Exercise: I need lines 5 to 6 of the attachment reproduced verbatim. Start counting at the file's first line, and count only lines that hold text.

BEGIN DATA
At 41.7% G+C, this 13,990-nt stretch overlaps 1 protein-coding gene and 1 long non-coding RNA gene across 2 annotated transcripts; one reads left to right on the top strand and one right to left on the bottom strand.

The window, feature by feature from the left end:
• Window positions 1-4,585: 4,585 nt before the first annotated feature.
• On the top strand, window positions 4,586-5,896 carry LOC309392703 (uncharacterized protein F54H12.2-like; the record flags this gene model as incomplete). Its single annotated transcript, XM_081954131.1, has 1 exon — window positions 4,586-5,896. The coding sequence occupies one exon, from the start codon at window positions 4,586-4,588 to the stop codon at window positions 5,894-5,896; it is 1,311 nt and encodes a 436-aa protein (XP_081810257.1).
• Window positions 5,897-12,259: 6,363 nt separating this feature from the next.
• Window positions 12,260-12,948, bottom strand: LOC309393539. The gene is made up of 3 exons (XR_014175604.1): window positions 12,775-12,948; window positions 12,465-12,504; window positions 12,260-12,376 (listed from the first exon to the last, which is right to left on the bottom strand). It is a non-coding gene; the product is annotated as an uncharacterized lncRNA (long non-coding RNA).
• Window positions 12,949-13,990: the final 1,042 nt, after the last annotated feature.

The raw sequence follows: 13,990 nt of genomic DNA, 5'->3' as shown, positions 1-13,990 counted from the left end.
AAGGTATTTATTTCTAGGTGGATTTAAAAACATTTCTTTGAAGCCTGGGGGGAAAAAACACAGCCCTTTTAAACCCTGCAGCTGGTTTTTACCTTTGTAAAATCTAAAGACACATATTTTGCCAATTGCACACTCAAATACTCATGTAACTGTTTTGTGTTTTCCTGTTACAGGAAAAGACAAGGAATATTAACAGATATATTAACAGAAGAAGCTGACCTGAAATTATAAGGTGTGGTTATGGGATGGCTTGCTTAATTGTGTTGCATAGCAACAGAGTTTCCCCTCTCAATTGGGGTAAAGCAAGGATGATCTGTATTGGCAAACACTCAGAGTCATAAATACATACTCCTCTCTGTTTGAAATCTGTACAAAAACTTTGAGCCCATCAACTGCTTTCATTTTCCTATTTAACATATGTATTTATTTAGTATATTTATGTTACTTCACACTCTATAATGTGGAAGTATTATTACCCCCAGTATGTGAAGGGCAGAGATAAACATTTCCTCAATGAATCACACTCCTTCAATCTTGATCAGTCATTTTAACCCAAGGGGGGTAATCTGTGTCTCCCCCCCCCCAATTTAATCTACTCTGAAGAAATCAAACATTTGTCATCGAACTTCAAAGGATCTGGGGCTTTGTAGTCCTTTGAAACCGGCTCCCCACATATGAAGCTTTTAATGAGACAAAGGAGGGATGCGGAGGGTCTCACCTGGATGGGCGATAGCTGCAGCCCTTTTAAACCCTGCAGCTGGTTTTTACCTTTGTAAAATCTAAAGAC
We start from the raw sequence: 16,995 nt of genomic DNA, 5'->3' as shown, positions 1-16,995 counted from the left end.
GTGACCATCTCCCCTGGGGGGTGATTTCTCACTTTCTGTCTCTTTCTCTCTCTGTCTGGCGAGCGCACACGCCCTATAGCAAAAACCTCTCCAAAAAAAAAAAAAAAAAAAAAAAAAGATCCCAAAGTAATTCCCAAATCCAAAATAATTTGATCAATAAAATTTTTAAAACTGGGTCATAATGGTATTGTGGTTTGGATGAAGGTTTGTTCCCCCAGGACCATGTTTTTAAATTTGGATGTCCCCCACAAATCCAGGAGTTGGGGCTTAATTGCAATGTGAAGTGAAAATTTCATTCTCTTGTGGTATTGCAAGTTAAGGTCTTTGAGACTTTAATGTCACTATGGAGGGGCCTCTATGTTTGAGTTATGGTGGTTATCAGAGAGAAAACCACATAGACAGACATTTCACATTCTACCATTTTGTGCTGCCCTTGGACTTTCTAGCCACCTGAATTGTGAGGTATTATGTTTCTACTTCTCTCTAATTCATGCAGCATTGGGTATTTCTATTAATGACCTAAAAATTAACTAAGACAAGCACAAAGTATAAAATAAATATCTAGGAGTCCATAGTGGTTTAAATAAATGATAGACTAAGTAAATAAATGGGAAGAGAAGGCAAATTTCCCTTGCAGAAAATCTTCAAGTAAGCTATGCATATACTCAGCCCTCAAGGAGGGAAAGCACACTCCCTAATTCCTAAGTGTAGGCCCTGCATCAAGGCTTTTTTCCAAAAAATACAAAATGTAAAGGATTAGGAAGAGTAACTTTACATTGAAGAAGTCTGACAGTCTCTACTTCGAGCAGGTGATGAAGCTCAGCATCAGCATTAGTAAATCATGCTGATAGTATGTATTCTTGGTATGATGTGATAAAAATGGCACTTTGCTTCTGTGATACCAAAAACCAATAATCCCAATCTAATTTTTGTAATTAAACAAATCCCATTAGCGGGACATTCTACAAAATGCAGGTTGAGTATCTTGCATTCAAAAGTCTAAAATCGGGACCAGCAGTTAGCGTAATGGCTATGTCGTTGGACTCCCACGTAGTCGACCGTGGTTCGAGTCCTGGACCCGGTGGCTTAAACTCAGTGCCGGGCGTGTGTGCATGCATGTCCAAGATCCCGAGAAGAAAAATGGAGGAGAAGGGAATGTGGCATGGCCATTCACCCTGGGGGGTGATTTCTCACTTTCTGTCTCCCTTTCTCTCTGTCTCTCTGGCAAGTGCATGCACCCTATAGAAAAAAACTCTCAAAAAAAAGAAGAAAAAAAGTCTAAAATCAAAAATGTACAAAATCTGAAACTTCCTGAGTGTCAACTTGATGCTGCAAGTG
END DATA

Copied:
• Window positions 5,897-12,259: 6,363 nt separating this feature from the next.
• Window positions 12,260-12,948, bottom strand: LOC309393539. The gene is made up of 3 exons (XR_014175604.1): window positions 12,775-12,948; window positions 12,465-12,504; window positions 12,260-12,376 (listed from the first exon to the last, which is right to left on the bottom strand). It is a non-coding gene; the product is annotated as an uncharacterized lncRNA (long non-coding RNA).